Celebrating the Grove Dictionary's Creators

This spring, the original creators of The Dictionary of Art held a reunion celebrating the lasting success and influence of this unprecedented scholarly work. Some sixty veterans of the original print publication assembled at The Art Workers' Guild in Queen Square, London, including the dictionary’s original Editor, Jane Turner, and its Publisher, Ian Jacobs, who also launched the first digital version of the resource. The reunion also included Grove’s longest-serving advisor, Gillian Northcott Liles, whose expertise as lead copyeditor has ensured its articles maintain the same consistent Grove style and quality regardless of scope, from prehistoric rock art to NFTs.

Original creators of the Dictionary of ArtDevelopment of The Dictionary of Art began in the mid-1980s, and the 34-volume work published in 1996. At the peak of activity, over 100 people worked on the dictionary, including editors, indexers, proofreaders, and picture researchers, as well as administrative, production, and marketing staff. Ms. Turner marshalled and transformed the work of over 6,700 contributors into a balanced, systematic, and complete resource that belies the difficulty of such an endeavor, particularly in the era before widespread digital communication and publishing tools. With unprecedented scale, quality, and global breadth, the dictionary covered art, architecture, and visual culture of the world from prehistory to the present. The work was awarded the Dartmouth Medal by the American Library Association, and it has remained an indispensable resource for research and teaching in the field. For more on the development of the dictionary, see this timeline of Grove Art’s history created in celebration of its 20th anniversary.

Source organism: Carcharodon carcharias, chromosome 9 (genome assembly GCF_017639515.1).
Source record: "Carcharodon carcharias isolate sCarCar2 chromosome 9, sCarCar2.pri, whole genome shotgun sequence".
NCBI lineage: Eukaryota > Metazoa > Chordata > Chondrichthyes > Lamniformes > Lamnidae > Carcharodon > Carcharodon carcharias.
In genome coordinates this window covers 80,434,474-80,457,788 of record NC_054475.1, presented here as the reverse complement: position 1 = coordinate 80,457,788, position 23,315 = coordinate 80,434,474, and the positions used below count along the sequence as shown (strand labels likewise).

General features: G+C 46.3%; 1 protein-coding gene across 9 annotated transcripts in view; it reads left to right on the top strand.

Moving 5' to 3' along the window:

Oxford University Press and the current editors work to update and expand Grove Art together with our editorial board and scholars around the world, seeking to maintain the depth, breadth, and contemporary relevance of this remarkable resource for future generations of art research. We salute the original creators of the dictionary and are grateful to be its stewards!